Timothy is one of the earliest grasses known in the U.S. A short-lived, winter-hardy perennial bunchgrass, it is often seeded in a mixture with alfalfa, clover, or birdsfoot trefoil. Adapted to high elevations and to areas of at least 18 inches of annual rainfall. Easy to establish, easy to handle for hay. Well known as prime horse hay crop. Used extensively for revegetation of forest land and for erosion control in many areas.
Adapted to the fertile, moist, medium-heavy soils of the Pacific Northwest, and to the Great Lakes and New England states, Climax Timothy is 7 to 10 days later than common, high producing, high quality, rust resistant, with wide adaptation.
Timothy (Phleum pratense) is a perennial cool-season grass, relatively late-flowering, best adapted to cool, humid climates. At a given location, heading and blooming dates for improved cultivars may vary by as much as 7-10 days. Timothy normally matures 2-3 weeks later than tall fescue, orchardgrass, and smooth bromegrass. This feature makes it an ideal grass for late-spring grazing, or for hay harvesting since the climate is more favorable for field curing.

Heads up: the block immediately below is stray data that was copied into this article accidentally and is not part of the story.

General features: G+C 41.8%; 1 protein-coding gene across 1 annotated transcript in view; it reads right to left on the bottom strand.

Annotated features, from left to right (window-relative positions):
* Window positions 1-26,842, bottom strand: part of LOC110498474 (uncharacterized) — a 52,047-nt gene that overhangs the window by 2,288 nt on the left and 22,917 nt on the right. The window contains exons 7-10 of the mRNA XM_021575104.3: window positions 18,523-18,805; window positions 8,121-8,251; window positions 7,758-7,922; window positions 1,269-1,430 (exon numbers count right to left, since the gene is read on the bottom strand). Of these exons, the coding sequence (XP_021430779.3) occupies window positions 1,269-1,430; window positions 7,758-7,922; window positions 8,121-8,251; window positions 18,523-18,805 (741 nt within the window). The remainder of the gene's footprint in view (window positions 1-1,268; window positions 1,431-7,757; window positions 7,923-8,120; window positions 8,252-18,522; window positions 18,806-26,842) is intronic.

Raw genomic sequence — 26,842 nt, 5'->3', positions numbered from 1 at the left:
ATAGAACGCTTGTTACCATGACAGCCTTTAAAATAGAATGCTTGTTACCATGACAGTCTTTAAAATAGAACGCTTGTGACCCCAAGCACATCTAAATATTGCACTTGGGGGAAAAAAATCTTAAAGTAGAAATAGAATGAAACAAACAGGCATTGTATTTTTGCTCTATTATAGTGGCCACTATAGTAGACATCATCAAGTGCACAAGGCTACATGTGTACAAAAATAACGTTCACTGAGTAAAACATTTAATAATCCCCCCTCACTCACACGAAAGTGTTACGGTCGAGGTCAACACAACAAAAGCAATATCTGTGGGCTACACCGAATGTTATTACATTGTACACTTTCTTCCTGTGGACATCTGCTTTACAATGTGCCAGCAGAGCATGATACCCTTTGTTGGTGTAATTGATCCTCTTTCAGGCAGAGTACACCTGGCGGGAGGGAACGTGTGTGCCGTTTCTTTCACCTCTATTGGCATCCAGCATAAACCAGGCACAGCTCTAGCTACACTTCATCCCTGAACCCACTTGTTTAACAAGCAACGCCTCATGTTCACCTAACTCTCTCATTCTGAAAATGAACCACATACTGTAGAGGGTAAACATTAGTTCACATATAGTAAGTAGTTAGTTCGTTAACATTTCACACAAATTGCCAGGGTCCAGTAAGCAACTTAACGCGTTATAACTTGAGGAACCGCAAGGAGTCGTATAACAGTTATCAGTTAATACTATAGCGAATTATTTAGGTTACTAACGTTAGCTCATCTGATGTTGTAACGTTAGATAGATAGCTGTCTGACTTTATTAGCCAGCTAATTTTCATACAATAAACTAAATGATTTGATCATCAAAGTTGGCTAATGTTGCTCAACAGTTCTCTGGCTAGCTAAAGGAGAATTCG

Timothy is very palatable, consequently it is often selectively grazed and soon disappears when seeded with less palatable species. At certain stages of development, Timothy is intolerant of intensive grazing.
10 to 15 lbs/acre.